By Aria Isberto
As an intern, I had the opportunity to attend a Community Advisory Group (CAG) meeting for the Gowanus Canal Superfund Site. Following Earth Day last month, days after activist Christopher Swain’s famed swim in the heavily polluted waterway, a spotlight was focused on the development of its ongoing cleanup. Members of the CAG and the community met, as they often do, to receive updates and to address vital concerns.
In the broadest sense, what I learned is that a CAG is one of the bridges between the federal agencies working on a Superfund site and its surrounding community. With a regularly held public forum, EPA and the CAG get to work together in the decision-making progress of the cleanup.
A CAG is made up of passionate community members of different backgrounds, representative of the diversity and interests of those affected. I observed that the meeting followed an agenda, led by a facilitator, with minutes taken and posted. The >Gowanus Canal CAG members are also organized into four sections of responsibility: Archaeology, Outreach, Real Estate, and Water Quality & Technical (but each CAG could vary depending on the need of its Superfund site).
I also discovered that there are two CAGs in New York City, 11 in EPA Region 2 and 66 nationwide. It is one of the most effective ways to connect, exchange information and meet face-to-face with the agencies responsible for the Superfund site. At the meeting I attended, EPA was represented by >Christos Tsiamis, Project Manager of the Gowanus Canal cleanup and Natalie Loney, Community Involvement Coordinator at Region 2.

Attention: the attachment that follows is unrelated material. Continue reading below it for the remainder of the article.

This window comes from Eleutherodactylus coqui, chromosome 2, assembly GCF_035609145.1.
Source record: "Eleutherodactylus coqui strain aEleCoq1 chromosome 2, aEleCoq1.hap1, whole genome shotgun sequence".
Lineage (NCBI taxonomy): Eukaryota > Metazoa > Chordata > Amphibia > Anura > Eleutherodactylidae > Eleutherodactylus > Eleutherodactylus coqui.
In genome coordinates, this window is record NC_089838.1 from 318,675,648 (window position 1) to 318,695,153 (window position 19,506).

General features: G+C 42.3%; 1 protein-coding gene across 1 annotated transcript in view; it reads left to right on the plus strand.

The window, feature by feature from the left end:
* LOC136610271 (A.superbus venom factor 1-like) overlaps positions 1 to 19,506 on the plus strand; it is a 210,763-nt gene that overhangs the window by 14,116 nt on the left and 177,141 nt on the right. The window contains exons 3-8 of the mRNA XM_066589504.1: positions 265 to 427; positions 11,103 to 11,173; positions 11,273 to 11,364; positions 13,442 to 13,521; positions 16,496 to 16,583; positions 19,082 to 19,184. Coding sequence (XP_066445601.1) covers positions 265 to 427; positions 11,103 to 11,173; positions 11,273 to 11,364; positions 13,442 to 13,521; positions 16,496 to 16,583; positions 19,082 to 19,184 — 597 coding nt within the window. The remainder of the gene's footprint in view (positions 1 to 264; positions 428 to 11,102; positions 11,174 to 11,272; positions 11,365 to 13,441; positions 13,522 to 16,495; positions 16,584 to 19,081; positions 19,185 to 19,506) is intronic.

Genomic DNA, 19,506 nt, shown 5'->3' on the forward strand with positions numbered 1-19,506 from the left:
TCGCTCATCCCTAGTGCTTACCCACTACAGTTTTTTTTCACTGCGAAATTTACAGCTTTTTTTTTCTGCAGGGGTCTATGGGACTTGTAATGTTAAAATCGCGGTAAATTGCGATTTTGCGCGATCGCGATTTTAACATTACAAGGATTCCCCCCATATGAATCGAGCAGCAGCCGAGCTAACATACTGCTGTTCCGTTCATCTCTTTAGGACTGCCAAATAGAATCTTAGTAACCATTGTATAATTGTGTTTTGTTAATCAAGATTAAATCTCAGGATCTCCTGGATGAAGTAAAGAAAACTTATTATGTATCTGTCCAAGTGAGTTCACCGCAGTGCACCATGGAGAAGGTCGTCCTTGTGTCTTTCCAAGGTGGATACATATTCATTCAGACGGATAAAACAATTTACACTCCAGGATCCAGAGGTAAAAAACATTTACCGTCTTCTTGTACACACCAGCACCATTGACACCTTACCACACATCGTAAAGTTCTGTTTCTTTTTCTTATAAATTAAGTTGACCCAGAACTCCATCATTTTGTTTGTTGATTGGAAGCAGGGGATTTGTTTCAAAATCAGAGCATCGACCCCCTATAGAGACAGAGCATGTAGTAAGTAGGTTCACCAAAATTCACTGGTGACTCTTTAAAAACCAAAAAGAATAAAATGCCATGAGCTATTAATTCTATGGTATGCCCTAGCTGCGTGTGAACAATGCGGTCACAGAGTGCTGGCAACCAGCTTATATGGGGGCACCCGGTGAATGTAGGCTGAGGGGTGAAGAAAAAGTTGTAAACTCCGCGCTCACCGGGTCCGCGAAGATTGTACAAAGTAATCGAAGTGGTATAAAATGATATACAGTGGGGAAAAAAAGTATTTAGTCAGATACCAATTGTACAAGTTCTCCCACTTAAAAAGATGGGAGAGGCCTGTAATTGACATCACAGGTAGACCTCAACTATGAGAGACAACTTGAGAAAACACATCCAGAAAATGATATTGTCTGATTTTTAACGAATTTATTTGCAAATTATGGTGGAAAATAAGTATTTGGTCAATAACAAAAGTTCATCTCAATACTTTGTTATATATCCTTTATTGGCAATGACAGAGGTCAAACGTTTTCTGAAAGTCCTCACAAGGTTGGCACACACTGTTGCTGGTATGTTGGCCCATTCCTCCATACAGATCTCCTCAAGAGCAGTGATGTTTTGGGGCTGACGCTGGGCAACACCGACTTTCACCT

After initial introductions, I knew I was in a room full of people with the same goal in mind: all wanted to make sure the cleanup of the Gowanus Canal happened, that it happened soon, and that there would be as few negative repercussions on the surrounding areas as possible. The room was represented by some staff from elected officials offices, groups such as Friends of St. Thomas Park, Langan Engineering (among many others – too many to list here!), as well as local residents.
People asked questions, voiced concerns, and presented a resolution to EPA, and I listened to the knowledgeable community members talk about the work on the Superfund site. The more technical details were immediately questioned and explained thoroughly. At the end of the meeting, it really struck me how important these CAGs are. Making sure that information about the Superfund site is accessible to all is a responsibility just as vital as the cleanup itself – and so is being aware about the matters that affect our communities!
To learn more about the Gowanus Canal Superfund site CAG, click here: the next meeting is on May 26th. Visit the EPA website to read about Community Advisory Groups, and find out how to be a part of one.
About the Author: Aria Isberto is an intern at the EPA Region 2 Public Affairs Division. Born and raised in Manila, Philippines, she currently resides in Manhattan and is an undergraduate student at Baruch College. Her passions include music, writing and learning about protecting the environment.